What better medium to paint water with than watercolours?  The artist’s society that I belong to, The Artists of Oxford, are presenting an exhibition at the Cambridge Centre for the Arts, April 20 to May 19 entitled “Water, Purely Interpreted”.  Water is already a favourite feature in many of my paintings, but most of them have not been “about” the water.  For this show, I wanted to really explore some of the fascinating features of water: its many forms, its movement, and its stillness.  With my new year’s goal of finishing one or more paintings each week being steadily maintained, I should have several to choose from for the show!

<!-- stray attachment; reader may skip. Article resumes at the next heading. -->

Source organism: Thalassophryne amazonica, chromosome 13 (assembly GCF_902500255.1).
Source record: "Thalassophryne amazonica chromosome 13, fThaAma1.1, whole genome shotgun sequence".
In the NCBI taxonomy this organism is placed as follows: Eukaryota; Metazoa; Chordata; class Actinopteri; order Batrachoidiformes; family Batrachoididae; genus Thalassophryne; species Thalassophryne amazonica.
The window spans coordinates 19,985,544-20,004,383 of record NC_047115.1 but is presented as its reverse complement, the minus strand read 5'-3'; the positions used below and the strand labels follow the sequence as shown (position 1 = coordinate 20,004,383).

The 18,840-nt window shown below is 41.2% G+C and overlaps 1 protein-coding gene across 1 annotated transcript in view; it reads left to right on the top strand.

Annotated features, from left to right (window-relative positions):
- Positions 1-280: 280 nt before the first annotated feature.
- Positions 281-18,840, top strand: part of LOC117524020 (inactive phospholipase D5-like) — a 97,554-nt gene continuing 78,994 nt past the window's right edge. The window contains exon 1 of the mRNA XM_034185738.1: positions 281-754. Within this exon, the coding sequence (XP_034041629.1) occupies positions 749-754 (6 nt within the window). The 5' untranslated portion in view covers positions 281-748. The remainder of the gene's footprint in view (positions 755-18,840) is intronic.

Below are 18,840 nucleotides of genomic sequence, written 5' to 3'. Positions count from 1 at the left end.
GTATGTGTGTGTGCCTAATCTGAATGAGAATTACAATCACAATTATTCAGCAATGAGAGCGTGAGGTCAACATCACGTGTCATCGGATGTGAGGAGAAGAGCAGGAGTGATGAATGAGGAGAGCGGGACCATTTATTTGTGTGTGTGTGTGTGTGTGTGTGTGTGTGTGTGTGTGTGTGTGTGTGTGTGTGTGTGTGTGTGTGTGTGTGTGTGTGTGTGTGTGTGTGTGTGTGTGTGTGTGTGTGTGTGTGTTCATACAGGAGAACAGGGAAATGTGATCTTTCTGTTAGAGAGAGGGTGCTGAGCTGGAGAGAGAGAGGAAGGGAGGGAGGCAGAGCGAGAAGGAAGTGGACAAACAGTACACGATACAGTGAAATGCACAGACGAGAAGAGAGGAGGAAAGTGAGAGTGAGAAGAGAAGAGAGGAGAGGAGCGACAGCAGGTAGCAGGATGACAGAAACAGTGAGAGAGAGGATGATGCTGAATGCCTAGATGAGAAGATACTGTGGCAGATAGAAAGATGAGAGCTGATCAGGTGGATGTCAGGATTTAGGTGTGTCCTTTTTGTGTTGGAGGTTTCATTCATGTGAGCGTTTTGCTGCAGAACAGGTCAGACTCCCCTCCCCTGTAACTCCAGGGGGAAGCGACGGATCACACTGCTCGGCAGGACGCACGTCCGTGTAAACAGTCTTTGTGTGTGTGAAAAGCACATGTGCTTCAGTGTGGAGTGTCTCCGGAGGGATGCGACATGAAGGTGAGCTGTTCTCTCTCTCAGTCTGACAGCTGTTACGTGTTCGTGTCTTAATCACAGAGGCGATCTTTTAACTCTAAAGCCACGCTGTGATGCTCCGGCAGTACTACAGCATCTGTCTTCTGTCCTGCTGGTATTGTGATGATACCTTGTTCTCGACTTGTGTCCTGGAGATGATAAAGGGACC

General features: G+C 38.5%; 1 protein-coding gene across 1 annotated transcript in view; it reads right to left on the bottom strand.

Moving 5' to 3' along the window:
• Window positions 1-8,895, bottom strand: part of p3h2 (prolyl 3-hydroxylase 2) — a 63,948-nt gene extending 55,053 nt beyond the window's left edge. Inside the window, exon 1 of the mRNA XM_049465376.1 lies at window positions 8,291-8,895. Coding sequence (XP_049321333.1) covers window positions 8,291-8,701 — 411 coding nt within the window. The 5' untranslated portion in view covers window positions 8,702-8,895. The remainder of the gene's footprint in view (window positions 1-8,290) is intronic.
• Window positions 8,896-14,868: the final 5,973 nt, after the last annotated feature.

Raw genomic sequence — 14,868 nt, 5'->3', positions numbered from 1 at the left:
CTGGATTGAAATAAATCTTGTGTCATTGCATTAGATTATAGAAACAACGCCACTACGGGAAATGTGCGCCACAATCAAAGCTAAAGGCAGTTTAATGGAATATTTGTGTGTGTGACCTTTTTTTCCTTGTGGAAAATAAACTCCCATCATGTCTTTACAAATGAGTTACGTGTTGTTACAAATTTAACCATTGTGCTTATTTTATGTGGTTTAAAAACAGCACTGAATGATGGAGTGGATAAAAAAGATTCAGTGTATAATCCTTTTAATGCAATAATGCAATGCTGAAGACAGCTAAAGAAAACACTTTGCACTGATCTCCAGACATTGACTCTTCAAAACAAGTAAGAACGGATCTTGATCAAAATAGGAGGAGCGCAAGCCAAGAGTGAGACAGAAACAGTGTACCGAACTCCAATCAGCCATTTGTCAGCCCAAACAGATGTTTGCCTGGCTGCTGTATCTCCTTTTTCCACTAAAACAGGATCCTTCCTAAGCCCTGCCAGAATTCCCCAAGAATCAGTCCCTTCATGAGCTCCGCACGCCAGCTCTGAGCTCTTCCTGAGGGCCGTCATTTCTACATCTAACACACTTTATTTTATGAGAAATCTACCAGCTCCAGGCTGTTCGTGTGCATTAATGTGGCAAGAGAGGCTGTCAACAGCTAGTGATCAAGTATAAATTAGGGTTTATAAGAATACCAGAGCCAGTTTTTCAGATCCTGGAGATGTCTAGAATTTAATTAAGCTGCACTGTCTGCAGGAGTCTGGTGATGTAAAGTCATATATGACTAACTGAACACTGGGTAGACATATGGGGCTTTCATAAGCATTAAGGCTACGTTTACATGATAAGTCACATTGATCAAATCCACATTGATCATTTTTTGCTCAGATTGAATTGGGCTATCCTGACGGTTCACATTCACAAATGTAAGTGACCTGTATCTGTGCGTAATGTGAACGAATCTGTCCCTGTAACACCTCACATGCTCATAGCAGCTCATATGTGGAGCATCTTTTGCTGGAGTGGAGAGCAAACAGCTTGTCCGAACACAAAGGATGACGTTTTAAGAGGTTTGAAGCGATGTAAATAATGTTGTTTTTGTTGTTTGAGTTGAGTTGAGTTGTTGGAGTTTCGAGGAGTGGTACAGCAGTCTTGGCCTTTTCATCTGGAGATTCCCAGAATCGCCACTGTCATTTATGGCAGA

Why is water such a great subject to paint in watercolour?  Aside from the fact that water is the medium and therefore all placement of the pigment depends entirely on the flow of water and its interaction with the surface of the paper, watercolour also features that luminous quality of transparency water has.  In case you aren’t familiar with watercolour paper, one of its features is that it does not allow the flow of water unless you wet the paper.  Dry portions of the paper stay dry. By keeping the paper wet, I can keep edges soft, direct the flow with a tilt of the paper or the stroke of a brush, and make colours mingle together to reflect the colours of the landscape.  Using dry paper, I can suggest the edge of a wave or water droplet, the spray of a splash, the sparkle in sunlight.  Everything you see in a watercolour painting is the result of the movement of water or something stopping that movement, so if you allow the pigment to show the movement, you’re halfway to representing water.  Which gives me an idea… .


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